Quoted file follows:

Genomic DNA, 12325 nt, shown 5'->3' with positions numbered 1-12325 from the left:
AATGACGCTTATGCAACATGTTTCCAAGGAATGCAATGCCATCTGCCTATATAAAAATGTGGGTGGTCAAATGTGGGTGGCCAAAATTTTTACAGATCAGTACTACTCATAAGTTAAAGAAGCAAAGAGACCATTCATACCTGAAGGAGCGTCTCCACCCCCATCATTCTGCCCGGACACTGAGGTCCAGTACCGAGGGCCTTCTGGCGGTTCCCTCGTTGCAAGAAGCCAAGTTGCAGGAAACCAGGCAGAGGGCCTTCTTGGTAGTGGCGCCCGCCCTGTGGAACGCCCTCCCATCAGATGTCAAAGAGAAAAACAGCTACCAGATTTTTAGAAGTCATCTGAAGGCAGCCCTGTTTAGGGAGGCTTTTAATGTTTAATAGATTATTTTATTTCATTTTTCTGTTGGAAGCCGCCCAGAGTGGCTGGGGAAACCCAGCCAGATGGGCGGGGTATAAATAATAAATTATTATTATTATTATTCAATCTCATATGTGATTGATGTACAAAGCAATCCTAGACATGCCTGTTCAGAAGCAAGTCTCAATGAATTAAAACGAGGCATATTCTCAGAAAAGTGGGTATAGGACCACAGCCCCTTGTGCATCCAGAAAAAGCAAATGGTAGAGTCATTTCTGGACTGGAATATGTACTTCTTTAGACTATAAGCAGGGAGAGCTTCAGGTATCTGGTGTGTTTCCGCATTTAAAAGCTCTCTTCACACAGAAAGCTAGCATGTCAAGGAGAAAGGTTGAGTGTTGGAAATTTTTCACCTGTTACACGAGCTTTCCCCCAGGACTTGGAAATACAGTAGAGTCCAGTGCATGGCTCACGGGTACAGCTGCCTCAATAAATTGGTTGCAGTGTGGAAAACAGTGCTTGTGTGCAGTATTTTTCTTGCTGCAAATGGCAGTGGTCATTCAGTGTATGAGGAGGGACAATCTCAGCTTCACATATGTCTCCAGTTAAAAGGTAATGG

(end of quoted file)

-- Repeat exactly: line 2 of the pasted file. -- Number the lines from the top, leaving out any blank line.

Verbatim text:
AATGACGCTTATGCAACATGTTTCCAAGGAATGCAATGCCATCTGCCTATATAAAAATGTGGGTGGTCAAATGTGGGTGGCCAAAATTTTTACAGATCAGTACTACTCATAAGTTAAAGAAGCAAAGAGACCATTCATACCTGAAGGAGCGTCTCCACCCCCATCATTCTGCCCGGACACTGAGGTCCAGTACCGAGGGCCTTCTGGCGGTTCCCTCGTTGCAAGAAGCCAAGTTGCAGGAAACCAGGCAGAGGGCCTTCTTGGTAGTGGCGCCCGCCCTGTGGAACGCCCTCCCATCAGATGTCAAAGAGAAAAACAGCTACCAGATTTTTAGAAGTCATCTGAAGGCAGCCCTGTTTAGGGAGGCTTTTAATGTTTAATAGATTATTTTATTTCATTTTTCTGTTGGAAGCCGCCCAGAGTGGCTGGGGAAACCCAGCCAGATGGGCGGGGTATAAATAATAAATTATTATTATTATTATTCAATCTCATATGTGATTGATGTACAAAGCAATCCTAGACATGCCTGTTCAGAAGCAAGTCTCAATGAATTAAAACGAGGCATATTCTCAGAAAAGTGGGTATAGGACCACAGCCCCTTGTGCATCCAGAAAAAGCAAATGGTAGAGTCATTTCTGGACTGGAATATGTACTTCTTTAGACTATAAGCAGGGAGAGCTTCAGGTATCTGGTGTGTTTCCGCATTTAAAAGCTCTCTTCACACAGAAAGCTAGCATGTCAAGGAGAAAGGTTGAGTGTTGGAAATTTTTCACCTGTTACACGAGCTTTCCCCCAGGACTTGGAAATACAGTAGAGTCCAGTGCATGGCTCACGGGTACAGCTGCCTCAATAAATTGGTTGCAGTGTGGAAAACAGTGCTTGTGTGCAGTATTTTTCTTGCTGCAAATGGCAGTGGTCATTCAGTGTATGAGGAGGGACAATCTCAGCTTCACATATGTCTCCAGTTAAAAGGTAATGG